Olympian Andy Butchart has entered the legacy debate by insisting star Scottish athletes and big events are having an effect on the sport as a whole.
The man who finished sixth in the 5000m final at the Rio Olympics and eighth at the London 2017 World Champs is headed for Slovakia for this weekend’s Euro Cross with Team GB and NI.
It means the Central AC athlete misses out on the Lindsays East District XC on Saturday over a Livingston course where he was a runaway winner two years ago.
But Butchart is thrilled a record 2511 entries have been received for three domestic cross country events in Livingston (East), Irvine (West) and Gordonstoun (North) – the first time the 2500 barrier has been broken – as clubs and athletes are galvanised to compete more.
‘I’m racing this weekend in the Euro Cross but I am actually gutted to miss out on the East District XC because I love the course there at Livingston,’ said Butchart, who won the Scottish National XC title in 2015 and 2016.
‘I was speaking to Derek Easton, my former coach at Central AC, the other day and he was telling me how much everyone is looking forward to Saturday. That’s at the club and many other clubs.
‘There are massive numbers involved and for District XC events in December to attract over 2500 entries is great for the sport. I think people are realising that cross country is really good fun – and great for endurance training for the summer on the track, too.’
Butchart, who has broken national track records held by Nat Muir since the 1980s, is in the vanguard of Scottish athletes who have made an impression at global level in the past couple of years alongside the likes of Eilidh Doyle, Lynsey Sharp, Laura Muir, Chris O’Hare, Callum Hawkins and Eilish McColgan.
‘I think the sport in Scotland is being inspired and motivated by performances at the top level and by big events in the UK like Glasgow 2014 and London 2017,’ he insisted.
‘Now we have the Commonwealth Games looming up again at Gold Coast and then European Championships in Berlin and the European Indoors in Glasgow early in 2019. So there’s plenty to be excited about.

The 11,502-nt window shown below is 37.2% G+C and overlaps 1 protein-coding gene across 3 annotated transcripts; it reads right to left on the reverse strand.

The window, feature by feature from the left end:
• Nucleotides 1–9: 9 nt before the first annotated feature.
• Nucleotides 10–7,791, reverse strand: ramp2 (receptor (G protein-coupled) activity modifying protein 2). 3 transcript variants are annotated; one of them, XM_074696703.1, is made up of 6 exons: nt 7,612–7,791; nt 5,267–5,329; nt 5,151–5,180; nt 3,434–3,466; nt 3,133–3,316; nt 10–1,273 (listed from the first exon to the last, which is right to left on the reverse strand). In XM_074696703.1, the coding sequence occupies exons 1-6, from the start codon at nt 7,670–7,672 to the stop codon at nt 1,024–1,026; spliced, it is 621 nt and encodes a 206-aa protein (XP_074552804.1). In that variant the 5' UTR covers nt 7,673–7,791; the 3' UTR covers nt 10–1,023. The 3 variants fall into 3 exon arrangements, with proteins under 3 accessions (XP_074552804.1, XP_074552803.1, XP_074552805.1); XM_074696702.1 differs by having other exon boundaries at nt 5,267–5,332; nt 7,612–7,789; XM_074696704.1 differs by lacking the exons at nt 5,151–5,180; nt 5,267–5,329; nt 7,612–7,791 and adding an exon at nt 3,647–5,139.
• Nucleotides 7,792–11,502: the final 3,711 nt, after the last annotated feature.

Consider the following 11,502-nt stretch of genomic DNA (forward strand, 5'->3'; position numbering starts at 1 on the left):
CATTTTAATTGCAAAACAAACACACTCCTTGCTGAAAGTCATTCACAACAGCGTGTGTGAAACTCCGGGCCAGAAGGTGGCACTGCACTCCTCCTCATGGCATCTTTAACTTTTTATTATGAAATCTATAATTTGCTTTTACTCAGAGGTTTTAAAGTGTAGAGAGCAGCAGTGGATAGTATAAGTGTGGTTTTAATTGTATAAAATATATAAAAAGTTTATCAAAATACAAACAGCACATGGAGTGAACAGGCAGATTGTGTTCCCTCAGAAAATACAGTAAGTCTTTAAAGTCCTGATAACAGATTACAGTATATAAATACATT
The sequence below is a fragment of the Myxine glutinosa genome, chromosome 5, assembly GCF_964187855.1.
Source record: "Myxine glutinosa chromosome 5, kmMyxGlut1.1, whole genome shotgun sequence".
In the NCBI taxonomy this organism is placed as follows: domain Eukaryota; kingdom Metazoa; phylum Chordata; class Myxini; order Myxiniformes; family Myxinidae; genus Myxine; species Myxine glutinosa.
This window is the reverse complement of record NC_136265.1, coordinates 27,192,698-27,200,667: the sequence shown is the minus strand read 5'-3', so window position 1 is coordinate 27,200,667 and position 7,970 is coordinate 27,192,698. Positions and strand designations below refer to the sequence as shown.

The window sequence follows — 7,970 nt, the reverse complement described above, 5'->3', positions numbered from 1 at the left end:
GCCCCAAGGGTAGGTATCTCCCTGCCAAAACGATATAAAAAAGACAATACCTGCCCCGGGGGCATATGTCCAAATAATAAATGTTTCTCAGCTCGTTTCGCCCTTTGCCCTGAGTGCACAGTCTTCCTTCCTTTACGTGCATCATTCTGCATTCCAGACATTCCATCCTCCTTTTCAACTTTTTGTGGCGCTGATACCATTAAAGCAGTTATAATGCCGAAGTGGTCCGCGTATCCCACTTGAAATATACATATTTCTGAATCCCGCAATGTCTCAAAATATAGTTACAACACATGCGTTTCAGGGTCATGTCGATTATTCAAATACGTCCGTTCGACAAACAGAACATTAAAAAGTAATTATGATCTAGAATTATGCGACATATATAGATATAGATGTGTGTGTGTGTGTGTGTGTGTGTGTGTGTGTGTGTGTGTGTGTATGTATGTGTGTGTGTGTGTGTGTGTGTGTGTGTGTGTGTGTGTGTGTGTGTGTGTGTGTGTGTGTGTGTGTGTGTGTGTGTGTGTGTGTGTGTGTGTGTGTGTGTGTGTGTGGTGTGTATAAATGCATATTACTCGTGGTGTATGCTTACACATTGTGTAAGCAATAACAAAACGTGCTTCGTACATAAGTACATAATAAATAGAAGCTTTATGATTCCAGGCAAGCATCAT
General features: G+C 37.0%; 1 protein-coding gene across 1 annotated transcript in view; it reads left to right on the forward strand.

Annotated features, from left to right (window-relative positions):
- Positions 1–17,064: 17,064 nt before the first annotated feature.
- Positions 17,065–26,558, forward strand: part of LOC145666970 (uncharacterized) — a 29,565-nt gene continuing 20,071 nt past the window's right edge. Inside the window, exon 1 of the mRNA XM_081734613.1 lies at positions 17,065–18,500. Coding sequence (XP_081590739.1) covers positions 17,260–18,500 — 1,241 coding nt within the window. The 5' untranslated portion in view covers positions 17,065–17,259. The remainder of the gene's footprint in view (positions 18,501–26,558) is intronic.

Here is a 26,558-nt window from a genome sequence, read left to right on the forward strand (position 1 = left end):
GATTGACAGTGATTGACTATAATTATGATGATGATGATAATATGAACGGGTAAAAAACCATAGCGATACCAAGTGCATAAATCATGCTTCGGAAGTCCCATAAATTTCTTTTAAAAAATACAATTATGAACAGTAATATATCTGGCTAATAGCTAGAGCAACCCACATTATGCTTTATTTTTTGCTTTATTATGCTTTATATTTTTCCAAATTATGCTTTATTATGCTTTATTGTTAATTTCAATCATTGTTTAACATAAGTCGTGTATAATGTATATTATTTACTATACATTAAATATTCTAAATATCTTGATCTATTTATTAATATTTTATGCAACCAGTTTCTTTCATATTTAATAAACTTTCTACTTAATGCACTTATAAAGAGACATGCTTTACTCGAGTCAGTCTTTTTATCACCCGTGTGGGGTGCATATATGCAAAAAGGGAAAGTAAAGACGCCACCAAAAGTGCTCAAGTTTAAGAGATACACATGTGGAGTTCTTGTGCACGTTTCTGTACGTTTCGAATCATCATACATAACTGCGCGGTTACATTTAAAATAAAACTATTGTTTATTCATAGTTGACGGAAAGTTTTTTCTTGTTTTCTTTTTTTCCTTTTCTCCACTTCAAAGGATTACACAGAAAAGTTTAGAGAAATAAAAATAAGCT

‘Young athletes at clubs are being inspired and getting out there and competing. That’s the feedback I’m getting on school visits and so on.
‘I sometimes wonder what the numbers will be like in a couple of years if I can get back to the District XC – hopefully it will be 3000 entries or 4000 entries. We might need the East League (a regular winter XC competition for East clubs) to split into two. Why not?
‘We’ve a great sport and talking it up definitely helps. Seeing the base of the pyramid as you call it getting bigger is really good for athletics in Scotland and we have to keep trying to promote events and urge people to compete.
‘Year after year for the Euro Cross, we seem to have another one or two ‘new faces’ in terms of the Scots coming through and getting GB vests so that is another very positive marker on progress. You may see more at the Great Edinburgh XC.’
Butchart and Steph Twell lead a five-strong Scottish contingent representing GB at the Euro Cross in Samorin in Slovakia on Sunday. It is a first appearance at this event for Mhairi Maclennan at U23 level and Erin Wallace at U20 level. Cameron Boyek of Central AC races in the inaugural 4 x 1.5K Mixed Relay.
‘It feels as if there has been less of a build-up to the Euro Cross and less of a focus on me – and that’s fine,’ said Butchart.
‘I was team captain in Chia last year for GB and very proud to do that and of course we came away with Senior Men’s team gold with Callum taking that bronze and myself in fourth. This time, I was fifth in the trial (at Liverpool) and there’s no way I’m happy about that!
‘If the course in Slovakia turns out the way it looks and is a dry surface then I’d be really confident of doing pretty well; maybe even getting in medal contention again.’
Meanwhile, former First Minister Jack McConnell has been speaking about his appointment as Honorary President of scottishathletics.
‘I can’t think of a better time to be taking up a role supporting scottishathletics,’ he said.
‘It’s such an exciting time with more world-class competitors than we’ve had for decades and there’s also a renewal of activity at the club level across Scotland so those two things together make it the perfect time.
‘I’ve been an athletics supporter and attender for a long time, and that actually goes for all sports. I’m a sports enthusiast and I like watching so many sports.
‘As a public figure over the years, I’ve felt strongly that it was important to keep sport at the centre of public policy and not just at the margins. I think it’s vital to see it not just as a voluntary activity or a private activity to recognise just how important it is.’